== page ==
Marketing under the mantra “Buy Once, Read Everywhere,” millions have turned to Kindle’s and other e-book readers as their primary source of Literature. Realizing the success within the market, and understanding the need to compete with these tech-savvy inventions, bookstores such as Barnes & Noble have introduced their own e-book readers. In November 2009, Barnes and Noble introduced the Nook in an attempt to counter Amazon’s Kindle success.

Other tablet devices, such as Apple’s iPad and multiple smart-phone devices, have also hit the market providing similar services.

There is no denying the convenience of e-readers: they allow you to take a multitude of books with you without all the hassle of carrying/lugging, the books are less expensive, they’re light weight, text can be magnified, and numerous other positive attributes. And yet, there remains a niche loyal to the traditional paper and ink method of reading (myself included). After all, no matter how technologically advanced these machines become, it’s impossible to completely replicate the experience of reading a good old-fashion book.

Here are a few more Kindle milestones:

  • Since April 1, 2011, for every 100 print books sold by Amazon, 105 Kindle e-books have been sold (not including the free Kindle books, either).
  • So far in 2011, Amazon has sold more than 3x as many Kindle books as they did during the same period of the previous year.
  • Less than a year after the introduction of the UK Kindle, Amazon.co.uk is selling more Kindle books than hardcover at a rat of more than 2 to 1.

And here are some Amazon.com Fun Facts:

  • The first book sold on Amazon.com was Fluid Concepts & Creative Analogies: Computer Models of the Fundamental Mechanisms of Thought.
  • Amazon.com opened their DVD/Video store in November 1998.
  • In 1999, Time Magazine names Amazon founder and CEO Jeff Bezos “Person of the Year.”
  • In October 2001, Amazon introduces the “Look inside the book” feature on their website.
  • Amazon.com is also responsible for the operation of imdb.com.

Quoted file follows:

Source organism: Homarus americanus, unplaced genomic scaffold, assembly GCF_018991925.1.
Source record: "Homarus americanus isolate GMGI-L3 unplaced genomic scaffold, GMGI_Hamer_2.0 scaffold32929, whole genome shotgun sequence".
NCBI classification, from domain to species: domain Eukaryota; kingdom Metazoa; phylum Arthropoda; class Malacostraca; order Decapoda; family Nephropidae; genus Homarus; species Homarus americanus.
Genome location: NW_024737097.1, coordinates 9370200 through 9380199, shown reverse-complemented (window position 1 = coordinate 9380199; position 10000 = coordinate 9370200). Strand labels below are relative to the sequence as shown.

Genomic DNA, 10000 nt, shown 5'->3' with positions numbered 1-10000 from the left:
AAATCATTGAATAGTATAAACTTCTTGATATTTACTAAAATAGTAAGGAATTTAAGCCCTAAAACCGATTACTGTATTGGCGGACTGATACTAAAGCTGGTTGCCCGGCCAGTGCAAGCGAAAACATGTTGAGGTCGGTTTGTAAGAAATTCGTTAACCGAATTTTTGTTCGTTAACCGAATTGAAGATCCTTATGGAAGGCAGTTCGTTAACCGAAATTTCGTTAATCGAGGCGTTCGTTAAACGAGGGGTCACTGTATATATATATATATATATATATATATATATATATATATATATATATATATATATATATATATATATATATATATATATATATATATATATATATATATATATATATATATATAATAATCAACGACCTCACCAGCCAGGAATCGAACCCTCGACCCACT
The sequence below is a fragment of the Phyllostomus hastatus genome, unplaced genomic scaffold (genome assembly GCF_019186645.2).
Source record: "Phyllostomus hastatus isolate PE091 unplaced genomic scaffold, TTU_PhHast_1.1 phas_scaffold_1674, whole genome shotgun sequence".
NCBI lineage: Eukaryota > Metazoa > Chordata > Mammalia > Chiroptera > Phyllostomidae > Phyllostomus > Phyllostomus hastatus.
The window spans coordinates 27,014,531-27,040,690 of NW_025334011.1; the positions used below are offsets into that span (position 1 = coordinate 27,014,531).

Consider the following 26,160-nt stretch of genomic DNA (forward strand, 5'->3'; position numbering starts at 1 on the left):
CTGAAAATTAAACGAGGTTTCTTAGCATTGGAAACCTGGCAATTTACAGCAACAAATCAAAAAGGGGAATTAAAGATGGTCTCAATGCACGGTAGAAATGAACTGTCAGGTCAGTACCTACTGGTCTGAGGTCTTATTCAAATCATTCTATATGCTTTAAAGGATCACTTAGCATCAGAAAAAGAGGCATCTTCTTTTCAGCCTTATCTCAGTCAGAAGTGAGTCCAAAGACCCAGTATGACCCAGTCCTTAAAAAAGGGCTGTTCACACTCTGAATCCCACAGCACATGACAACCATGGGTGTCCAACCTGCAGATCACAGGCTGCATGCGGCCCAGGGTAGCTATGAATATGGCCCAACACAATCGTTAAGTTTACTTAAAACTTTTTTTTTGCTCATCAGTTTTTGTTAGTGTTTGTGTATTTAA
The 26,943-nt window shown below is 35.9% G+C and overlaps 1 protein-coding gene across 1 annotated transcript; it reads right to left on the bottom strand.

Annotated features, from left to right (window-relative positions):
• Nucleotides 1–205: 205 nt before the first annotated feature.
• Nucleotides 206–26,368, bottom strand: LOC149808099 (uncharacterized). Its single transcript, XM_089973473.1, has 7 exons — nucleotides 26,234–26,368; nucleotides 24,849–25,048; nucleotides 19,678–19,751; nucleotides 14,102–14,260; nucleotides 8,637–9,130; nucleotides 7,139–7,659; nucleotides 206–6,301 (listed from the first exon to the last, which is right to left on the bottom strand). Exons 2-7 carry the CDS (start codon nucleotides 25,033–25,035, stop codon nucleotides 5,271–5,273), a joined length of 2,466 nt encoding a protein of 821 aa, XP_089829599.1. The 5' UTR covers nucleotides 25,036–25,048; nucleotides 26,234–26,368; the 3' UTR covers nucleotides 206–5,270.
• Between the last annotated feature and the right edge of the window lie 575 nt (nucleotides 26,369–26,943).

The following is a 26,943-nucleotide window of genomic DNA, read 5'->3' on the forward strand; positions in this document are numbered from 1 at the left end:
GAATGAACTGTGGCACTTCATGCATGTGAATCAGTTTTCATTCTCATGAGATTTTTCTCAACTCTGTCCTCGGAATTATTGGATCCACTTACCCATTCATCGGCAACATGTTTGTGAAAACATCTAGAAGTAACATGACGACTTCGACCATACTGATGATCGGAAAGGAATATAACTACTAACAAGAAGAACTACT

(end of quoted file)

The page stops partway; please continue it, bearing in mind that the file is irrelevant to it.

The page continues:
Ode to a Typewriter: Childhood Memories

My own emotional and rambling response to the news that the last typewriter manufacturer had closed its doors for good (though, apparently, this was later revealed to be untrue).

I remember our first family computer. It was a hand-me-down from our neighbors, and thus antiquated even by 1997 standards. Clunky and boxy, I’m sure the old Macintosh computer had some useful quality that, in my youth, I was unable to grasp. Instead, I fondly recall the floppy disks that accompanied our inheritance of this radical feat of modern technology. My brother and I would spend hours playing a highly pixellated, 4-bit Godzilla-rip-off computer game. I don’t remember the actual point of the game, nor am I even sure there was one, but we were entranced nonetheless.


And yet, despite having grown up inundated with computers and advancing technology, I was lucky enough to have a dorky father who went through a phase in his life where he decided to collect typewriters. In my desire to have my own obsolete piece of technology in my room, I one day ventured into the attic to find the coolest looking typewriter (it was blue). I then proceeded to literally drag the machine down the stairs, having been initially unaware that such an outdated mechanism wouldn’t have first been perfected into lighter model, at least not one that my father owned.

After calling the attention of every single person in the house thanks to the thump, thump, thump downstairs, I finally made it back to my room with my prize in tow. I think I spent the rest of the day, sitting at my little fisher-price table, typing away. I don’t remember what I wrote, though since I was only 6 or 7, I assume it was mostly nonsense. I do, however, remember feeling as if I had discovered some great treasure–I wondered why we needed the silly computer when we had this really cool machine that, when you pressed the keys, made fun noises (I still love the sound of typewriters). Granted, I couldn’t play Godzilla on it, but it still kept me amused for hours.